to impose a comprehensive arms embargo on Israel, including prohibitions on the sale, supply, transfer or export of arms and related materiel of all types; and the prohibition on the provision of financing and technical assistance, brokering services and other services related to military activities;
to suspend the import of all military equipment from Israel;
to actively encourage Israel and Palestine to immediately ratify the Rome Statute in line with EU policy on the International Criminal Court;
to claim reimbursement for damages to EU and/or member state funded infrastructure destroyed by the Israeli military;
All EU member states to recognise the state of Palestine;
To advocate and act for the implementation of the International Court of Justice recommendations in its 2004 Advisory Opinion on the legality of the Wall.
33. To UN member states:
All states to cooperate to bring to an end the illegal situation arising from Israel’s occupation, siege and crimes in the Gaza Strip. In light of the obligation not to render aid or assistance, all states must consider appropriate measures to exert sufficient pressure on Israel, including the imposition of sanctions, the severing of diplomatic relations collectively through international organisations, or in the absence of consensus, individually by breaking bilateral relations with Israel;
The UN General Assembly to call for a full arms embargo against the state of Israel;
All states to fulfil their duty ‘to take such action under the Charter of the United Nations as they consider appropriate for the prevention and suppression of acts of genocide’ and “to ensure respect” of the 4 Geneva Conventions (GC, Common Art. 1);
The United States and member states of the European Union to cease exercising pressuring on the Palestinian authorities to refrain from engaging the mechanisms of international justice;
All parties to cooperate with the UN Human Rights Council Commission of Inquiry and to ensure that the Commission is granted full access to Israel and Gaza for the purposes of its investigations;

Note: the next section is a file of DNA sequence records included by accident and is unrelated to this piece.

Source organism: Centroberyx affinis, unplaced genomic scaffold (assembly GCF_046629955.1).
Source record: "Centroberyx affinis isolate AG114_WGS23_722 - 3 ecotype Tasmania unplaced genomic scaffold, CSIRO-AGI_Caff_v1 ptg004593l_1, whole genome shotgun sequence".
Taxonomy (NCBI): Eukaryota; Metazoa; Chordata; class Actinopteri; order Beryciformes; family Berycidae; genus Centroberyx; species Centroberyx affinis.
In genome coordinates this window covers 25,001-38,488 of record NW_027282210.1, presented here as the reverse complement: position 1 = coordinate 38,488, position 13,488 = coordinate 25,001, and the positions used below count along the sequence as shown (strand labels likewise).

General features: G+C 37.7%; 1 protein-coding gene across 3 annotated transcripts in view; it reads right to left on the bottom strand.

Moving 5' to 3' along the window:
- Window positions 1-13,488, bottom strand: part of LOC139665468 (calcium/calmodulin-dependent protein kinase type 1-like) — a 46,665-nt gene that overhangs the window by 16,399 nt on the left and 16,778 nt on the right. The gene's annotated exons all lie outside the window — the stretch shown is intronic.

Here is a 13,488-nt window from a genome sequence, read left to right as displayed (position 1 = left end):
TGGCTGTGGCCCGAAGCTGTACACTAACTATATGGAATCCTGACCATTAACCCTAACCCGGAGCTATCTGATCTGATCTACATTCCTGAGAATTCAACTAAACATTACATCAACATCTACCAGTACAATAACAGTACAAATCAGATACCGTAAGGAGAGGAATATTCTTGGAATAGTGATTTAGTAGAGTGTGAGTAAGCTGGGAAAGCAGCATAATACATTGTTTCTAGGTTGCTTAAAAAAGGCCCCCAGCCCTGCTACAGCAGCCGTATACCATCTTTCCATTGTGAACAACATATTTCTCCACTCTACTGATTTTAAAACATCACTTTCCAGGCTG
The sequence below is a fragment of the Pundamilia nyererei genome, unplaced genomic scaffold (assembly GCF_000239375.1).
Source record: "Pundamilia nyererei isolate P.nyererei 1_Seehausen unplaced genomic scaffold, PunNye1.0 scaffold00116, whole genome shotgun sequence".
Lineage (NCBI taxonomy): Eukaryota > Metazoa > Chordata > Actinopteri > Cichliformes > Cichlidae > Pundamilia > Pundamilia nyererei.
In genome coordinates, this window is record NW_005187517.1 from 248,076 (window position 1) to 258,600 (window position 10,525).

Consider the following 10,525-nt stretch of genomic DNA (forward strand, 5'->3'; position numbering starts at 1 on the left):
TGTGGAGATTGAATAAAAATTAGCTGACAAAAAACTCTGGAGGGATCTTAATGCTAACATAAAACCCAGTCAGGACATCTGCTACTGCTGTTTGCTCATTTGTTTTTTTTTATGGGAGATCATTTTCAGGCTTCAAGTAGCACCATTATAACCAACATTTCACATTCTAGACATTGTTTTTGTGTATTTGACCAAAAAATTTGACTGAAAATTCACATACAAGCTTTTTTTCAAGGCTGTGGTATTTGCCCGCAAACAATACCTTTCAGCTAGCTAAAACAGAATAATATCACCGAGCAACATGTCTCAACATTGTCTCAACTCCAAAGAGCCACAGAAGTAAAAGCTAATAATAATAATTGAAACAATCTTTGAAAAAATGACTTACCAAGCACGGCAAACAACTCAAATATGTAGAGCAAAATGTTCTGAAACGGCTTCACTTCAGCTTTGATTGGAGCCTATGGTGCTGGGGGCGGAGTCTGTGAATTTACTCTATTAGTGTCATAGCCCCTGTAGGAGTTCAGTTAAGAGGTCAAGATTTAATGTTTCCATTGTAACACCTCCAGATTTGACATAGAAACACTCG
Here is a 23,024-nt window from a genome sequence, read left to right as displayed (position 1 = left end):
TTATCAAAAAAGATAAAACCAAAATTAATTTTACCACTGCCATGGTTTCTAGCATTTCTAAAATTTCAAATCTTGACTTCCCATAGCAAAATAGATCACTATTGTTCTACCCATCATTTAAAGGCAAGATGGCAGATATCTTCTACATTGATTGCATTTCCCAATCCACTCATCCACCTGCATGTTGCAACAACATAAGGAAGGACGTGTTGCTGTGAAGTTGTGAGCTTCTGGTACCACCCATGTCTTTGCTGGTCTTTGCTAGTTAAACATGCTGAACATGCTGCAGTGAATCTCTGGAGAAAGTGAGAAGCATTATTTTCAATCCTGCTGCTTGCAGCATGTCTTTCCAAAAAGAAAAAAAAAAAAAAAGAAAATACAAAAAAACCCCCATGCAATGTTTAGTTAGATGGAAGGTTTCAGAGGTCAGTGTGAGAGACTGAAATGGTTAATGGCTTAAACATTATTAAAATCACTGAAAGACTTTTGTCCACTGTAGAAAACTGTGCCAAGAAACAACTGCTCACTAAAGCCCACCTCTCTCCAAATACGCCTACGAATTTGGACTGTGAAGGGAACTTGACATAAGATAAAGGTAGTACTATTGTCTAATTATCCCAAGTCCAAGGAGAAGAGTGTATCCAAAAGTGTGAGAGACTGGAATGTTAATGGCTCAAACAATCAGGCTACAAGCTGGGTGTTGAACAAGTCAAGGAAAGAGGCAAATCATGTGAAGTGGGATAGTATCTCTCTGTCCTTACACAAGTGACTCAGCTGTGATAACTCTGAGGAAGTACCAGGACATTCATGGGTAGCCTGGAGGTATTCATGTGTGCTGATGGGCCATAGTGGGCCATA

UN Human rights mechanisms to investigate the violations of the fundamental freedoms and rights of journalists, media workers, and medical personnel;
Donor states to undertake a full reconfiguration of the international aid regime in Palestine, such that it ceases to underwrite Israeli occupation and destruction;
All States to support full realisation of Palestinian self-determination including full Palestinian membership of the UN;
In light of the Responsibility to Protect doctrine, all states to ensure that in light of the continued denial of Palestinian human rights steps are taken to prevent further atrocities.
34. To the Palestine authorities:
The state of Palestine to accede without further delay to the Rome Statute of the International Criminal Court;
Fully cooperate with the human Rights Council Commission of Inquiry;
Fully engage the mechanisms of international justice.
35. To Global Civil Society:
To fully support, develop, and expand the Boycott, Divestment and Sanctions movement;
To support activism aimed at denying Israeli firms and organisations supporting or profiting from the occupation access to international markets;
To show solidarity with activists taking action to shut down firms aiding and abetting the commission of crimes against Palestinians such as Elbit Systems in the UK;
To actively lobby and pressure governments to take immediate action to ensure they are not contributing to Israeli crimes and to ensure they are acting in line with the edicts and principles of international law.

I wish for you all, each of you, to have your own motive for indignation. This is precious. When something outrages you, then you become militant, strong, and involved.
Stéphane Hessel

Saturday, 27 September 2014

Absolutus, a storyteller



Resisting by existing, by not fogetting, by keeping our memories alive, by telling our stories, by re-living the memories, by writing, by ‘liberating ourselves with metaphors’, as Mahmoud Darwish would say.
Resisting by remembering yesterday, by living today, by hoping for and achieving a better tomorrow.
The love for a land, for an olive tree, for the windy mornings and evenings of a homeland that lives in the hearts of a people who will not surrender.
We’ll listen together to the untold stories of Palestinian life.